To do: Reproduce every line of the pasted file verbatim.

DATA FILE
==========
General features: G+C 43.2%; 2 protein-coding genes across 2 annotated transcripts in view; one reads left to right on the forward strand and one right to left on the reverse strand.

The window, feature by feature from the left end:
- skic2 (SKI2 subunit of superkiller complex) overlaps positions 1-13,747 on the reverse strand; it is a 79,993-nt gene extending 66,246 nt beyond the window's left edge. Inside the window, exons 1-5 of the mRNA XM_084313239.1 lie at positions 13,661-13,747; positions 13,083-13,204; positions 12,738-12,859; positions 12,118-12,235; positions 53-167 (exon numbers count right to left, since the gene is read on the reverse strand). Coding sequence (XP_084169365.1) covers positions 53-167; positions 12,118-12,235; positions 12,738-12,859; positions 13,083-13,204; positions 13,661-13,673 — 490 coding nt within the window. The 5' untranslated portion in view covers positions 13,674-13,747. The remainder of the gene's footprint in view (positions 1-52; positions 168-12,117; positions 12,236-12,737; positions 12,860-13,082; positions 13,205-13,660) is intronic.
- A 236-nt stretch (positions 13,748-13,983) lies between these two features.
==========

General features: G+C 43.2%; 2 protein-coding genes across 2 annotated transcripts in view; one reads left to right on the forward strand and one right to left on the reverse strand.

The window, feature by feature from the left end:
- skic2 (SKI2 subunit of superkiller complex) overlaps positions 1-13,747 on the reverse strand; it is a 79,993-nt gene extending 66,246 nt beyond the window's left edge. Inside the window, exons 1-5 of the mRNA XM_084313239.1 lie at positions 13,661-13,747; positions 13,083-13,204; positions 12,738-12,859; positions 12,118-12,235; positions 53-167 (exon numbers count right to left, since the gene is read on the reverse strand). Coding sequence (XP_084169365.1) covers positions 53-167; positions 12,118-12,235; positions 12,738-12,859; positions 13,083-13,204; positions 13,661-13,673 — 490 coding nt within the window. The 5' untranslated portion in view covers positions 13,674-13,747. The remainder of the gene's footprint in view (positions 1-52; positions 168-12,117; positions 12,236-12,737; positions 12,860-13,082; positions 13,205-13,660) is intronic.
- A 236-nt stretch (positions 13,748-13,983) lies between these two features.